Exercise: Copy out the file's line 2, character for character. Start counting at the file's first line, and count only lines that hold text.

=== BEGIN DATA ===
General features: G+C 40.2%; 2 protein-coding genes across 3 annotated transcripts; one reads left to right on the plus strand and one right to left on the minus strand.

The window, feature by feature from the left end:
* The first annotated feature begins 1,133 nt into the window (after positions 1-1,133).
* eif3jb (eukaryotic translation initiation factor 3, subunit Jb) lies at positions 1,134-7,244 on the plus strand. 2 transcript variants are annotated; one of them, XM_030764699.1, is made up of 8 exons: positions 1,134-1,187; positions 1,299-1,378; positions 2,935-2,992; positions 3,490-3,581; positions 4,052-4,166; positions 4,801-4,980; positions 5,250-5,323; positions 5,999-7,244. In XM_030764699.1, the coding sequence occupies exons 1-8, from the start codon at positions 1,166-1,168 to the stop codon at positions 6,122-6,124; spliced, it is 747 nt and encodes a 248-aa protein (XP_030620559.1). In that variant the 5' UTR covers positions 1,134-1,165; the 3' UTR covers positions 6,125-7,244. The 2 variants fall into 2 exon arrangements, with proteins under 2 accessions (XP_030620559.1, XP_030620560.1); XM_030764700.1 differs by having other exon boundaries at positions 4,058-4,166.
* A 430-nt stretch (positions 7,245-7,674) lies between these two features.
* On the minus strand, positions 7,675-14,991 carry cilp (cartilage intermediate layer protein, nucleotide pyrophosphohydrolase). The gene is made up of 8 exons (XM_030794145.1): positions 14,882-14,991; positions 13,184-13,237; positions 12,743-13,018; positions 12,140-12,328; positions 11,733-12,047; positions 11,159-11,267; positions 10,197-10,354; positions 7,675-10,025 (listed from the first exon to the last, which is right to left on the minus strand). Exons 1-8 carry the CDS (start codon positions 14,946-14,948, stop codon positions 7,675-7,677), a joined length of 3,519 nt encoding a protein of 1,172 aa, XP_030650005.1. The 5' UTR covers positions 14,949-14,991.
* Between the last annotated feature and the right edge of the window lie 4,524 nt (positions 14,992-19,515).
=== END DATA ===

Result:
The window, feature by feature from the left end: